Transfer Pricing Presentation

achieve financial growth
Current Trend of
IRS Transfer Pricing Practices
November 8, 2013
CPAs & Consultants
What is Transfer Pricing?
Basics of Transfer Pricing – Why is it important?
U.S. Transfer pricing rules
Common Intercompany Transactions
Transfer Pricing Disclosures & Penalties
Transfer Pricing Methods
Transfer Pricing Report
Recent Developments
Transfer Pricing Rules - Mexico
Transfer Pricing Rules - IMMEX Companies
Transfer Pricing Rules - Canada
CDH Transfer Pricing Team - Contact Information
What is Transfer Pricing?
• A “transfer price” is the price at which one company buys and sells
goods or services or shares resources with a related affiliate in its
supply chain.
• “Transfer Pricing” is the system of laws and practices used by
• Aggressive transfer prices may inflate profits in low-tax jurisdictions
and depress profits in high-tax countries.
Basics of Transfer Pricing –
Why is it important?
• Compliance
• Tax planning - minimizing tax liabilities for the entire
global group
• Benchmark for business planning and profitability
• Related party transactions
• Arm’s length standard
• Section 482 - preventing tax avoidance
U.S. Transfer Pricing Rules
IRS Code Section 482
• Purpose is to ensure that taxpayers report and pay tax on their
actual share of income arising from related party transactions.
• Requirement that intercompany transactions be priced at arm’s
• A taxpayer should incur the same profitability from a related party
transaction as a third party would have realized from a similar
transaction under similar circumstances.
• The taxpayer must use the “Best Method” that provides the most
reliable estimate of arm’s length price.
Common Intercompany Transactions
Purchases of tangible property (i.e. inventory)
Sales of tangible property (sales to Parent or affiliates)
Management and administrative fees
Service income
Transfer Pricing Disclosures & Penalties
Disclosures to be submitted to the IRS with the tax return
Form 5471 or
Form 5472, and
Schedule UTP (For 2012 – Equal to or over $50 million in Assets).
A penalty of $10,000 is imposed for each Form 5471 or Form 5472 that is filed after
the due date, including extensions, of the income tax return; e.g. 3 related companies
– 3 forms, if not filed the penalty will be $30,000.
When the tax authority requests a taxpayer’s transfer pricing documentation, the
taxpayer has 30 days to submit documentation.
Potential penalties of 20%-40% if result is underpayment of tax.
There is no penalty for failure to provide documentation, but documentation may help
to avoid a penalty.
IRS has three years from the tax return filing date to make adjustments.
Transfer Pricing Methods
There is no hierarchy of “best methods” prescribed by the IRS.
For Tangible property transactions, the most common methods used are:
– Comparable Profits Method (CPM, equivalent to OECD’s Transactional
Net Margin Method ‘TNMM’) and
– Cost Plus Method
For Intangible property transactions, the most common method is:
– Comparable Uncontrolled Transaction Method (CUT)
For Services transactions, most common methods used are:
– Cost of Services Plus Method and
Transfer Pricing Report
Functional Analysis
Related Party Transactions
Industry Analysis
Economic Analysis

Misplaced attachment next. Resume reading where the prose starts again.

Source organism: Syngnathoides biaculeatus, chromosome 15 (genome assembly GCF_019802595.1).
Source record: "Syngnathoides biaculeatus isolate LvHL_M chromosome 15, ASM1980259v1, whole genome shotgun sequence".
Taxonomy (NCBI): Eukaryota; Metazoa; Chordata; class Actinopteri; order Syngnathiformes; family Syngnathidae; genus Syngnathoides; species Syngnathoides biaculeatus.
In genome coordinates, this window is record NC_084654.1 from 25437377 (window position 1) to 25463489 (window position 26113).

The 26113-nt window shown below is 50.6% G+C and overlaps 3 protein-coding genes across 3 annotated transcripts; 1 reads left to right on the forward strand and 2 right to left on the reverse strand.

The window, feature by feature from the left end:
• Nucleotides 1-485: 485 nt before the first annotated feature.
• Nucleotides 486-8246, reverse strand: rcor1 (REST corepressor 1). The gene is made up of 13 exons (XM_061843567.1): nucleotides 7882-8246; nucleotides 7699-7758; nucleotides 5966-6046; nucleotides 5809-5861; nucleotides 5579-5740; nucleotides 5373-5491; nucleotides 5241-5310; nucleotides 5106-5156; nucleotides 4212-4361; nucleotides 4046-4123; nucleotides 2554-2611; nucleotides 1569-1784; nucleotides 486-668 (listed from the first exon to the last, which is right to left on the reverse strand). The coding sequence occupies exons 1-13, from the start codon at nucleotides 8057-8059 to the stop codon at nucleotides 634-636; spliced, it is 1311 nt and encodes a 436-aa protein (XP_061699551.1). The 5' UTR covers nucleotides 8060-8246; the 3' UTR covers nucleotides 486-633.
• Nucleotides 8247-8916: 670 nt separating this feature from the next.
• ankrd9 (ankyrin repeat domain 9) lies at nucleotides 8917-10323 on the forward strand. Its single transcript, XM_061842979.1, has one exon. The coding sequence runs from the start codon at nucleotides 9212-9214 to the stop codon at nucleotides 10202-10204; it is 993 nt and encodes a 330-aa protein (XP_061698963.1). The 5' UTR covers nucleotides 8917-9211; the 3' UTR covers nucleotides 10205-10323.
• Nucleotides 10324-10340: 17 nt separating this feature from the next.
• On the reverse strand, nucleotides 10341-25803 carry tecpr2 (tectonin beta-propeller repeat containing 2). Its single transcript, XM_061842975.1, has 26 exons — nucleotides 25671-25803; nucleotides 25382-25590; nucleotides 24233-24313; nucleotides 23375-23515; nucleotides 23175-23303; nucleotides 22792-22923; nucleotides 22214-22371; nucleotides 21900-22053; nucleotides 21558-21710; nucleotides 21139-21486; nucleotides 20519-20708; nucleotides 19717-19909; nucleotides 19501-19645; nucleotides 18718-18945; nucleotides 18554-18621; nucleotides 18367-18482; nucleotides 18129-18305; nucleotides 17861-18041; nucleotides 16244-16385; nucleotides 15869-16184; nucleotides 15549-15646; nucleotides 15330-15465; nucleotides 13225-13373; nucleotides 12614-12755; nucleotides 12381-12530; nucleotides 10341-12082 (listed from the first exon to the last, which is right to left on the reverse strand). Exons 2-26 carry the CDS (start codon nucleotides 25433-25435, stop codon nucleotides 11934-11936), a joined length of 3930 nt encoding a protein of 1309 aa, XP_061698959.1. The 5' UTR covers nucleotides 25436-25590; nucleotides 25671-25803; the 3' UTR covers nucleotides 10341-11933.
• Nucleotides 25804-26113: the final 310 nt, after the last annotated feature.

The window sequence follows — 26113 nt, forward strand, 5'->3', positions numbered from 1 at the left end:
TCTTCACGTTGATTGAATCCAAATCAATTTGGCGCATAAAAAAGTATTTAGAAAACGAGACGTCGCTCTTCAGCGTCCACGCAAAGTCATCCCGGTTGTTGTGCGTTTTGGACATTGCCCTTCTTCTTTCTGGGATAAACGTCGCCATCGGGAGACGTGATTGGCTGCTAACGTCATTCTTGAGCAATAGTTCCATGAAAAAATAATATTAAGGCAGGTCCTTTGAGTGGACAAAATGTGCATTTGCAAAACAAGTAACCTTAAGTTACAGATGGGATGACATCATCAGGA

Recent Developments
• The APA (Advance Pricing Agreement) program shifted to an office
under a new Transfer Pricing Director.
• New Advance Pricing and Mutual Agreement (APMA) Program
created in March 2012.
• IRS is doubling the total number of Transfer Pricing staff in 2012.
• Intangibles and Value Creation.
• High Risk Transactions – Management Fees and Head Office
• Movement towards Master File Approach
Transfer Pricing Rules - Mexico
Governed by the Servicio de Administracion Tributaria (SAT)
Annual filings required
Documentation of related party transactions must be prepared by income
tax return filing due date.
Documentation must be in Spanish
Foreign comparables (US Companies) are acceptable to SAT
Statute of limitations on assessment for transfer pricing adjustments is five
years from the date of filing the income tax return.
Penalties of 40% of tax deficiency apply if paid before notice of deficiency
issued, 55-75% in other cases.
Advance Pricing Agreements are available
Similar transfer pricing methods like the U.S., however CUP is preferred.
Transfer Pricing Rules
of IMMEX Companies
IMMEX Companies may comply with transfer pricing rules mainly under two
1. Prepare a transfer pricing study based on a cost plus method, and adding
an amount equal to 1% of all the M&E provided by the foreign related
parties and used by the IMMEX Company, or
2. The Safe Harbor Method, pursuant to which the IMMEX Company must
generate a tax profit equal to the greater of 6.9% of the value of assets used
in their activity or 6.5% of the amount of ordinary costs and expenses of
their operation.
Transfer Pricing Rules - Canada
Governed by the Canada Revenue Agency (CRA)
Canada generally follows the OECD Transfer Pricing Guidelines for
Multinational Enterprises & Tax Administrations (July 2010)
Form T106 must be filed if total reportable transactions for all nonresidents
combined exceeds Canadian $1,000,000.
Documentation contemporaneous with transactions is required to avoid a
potential transfer pricing penalty and must be prepared by income tax return
filing due date.
Penalty of 10 percent of the total transfer pricing adjustment may be
imposed if adjustment exceeds a threshold.
Foreign comparables are acceptable to the CRA
Advance Pricing Agreements are available
Any questions?
CDH Contact Information
For more information, please contact:
• Koh Fujimoto, Principal
voice 630.285.0215 ext. 8229
[email protected]
• Daniel Duncan, Principal
voice 630.285.0215 ext. 8227
[email protected]
• Yoko Yamamoto, Manager
voice 630.285.0215 ext. 8262
[email protected]
• Seeta Khanna, Transfer Pricing Consultant
voice 630.285.0215 ext. 8234
[email protected]

similar documents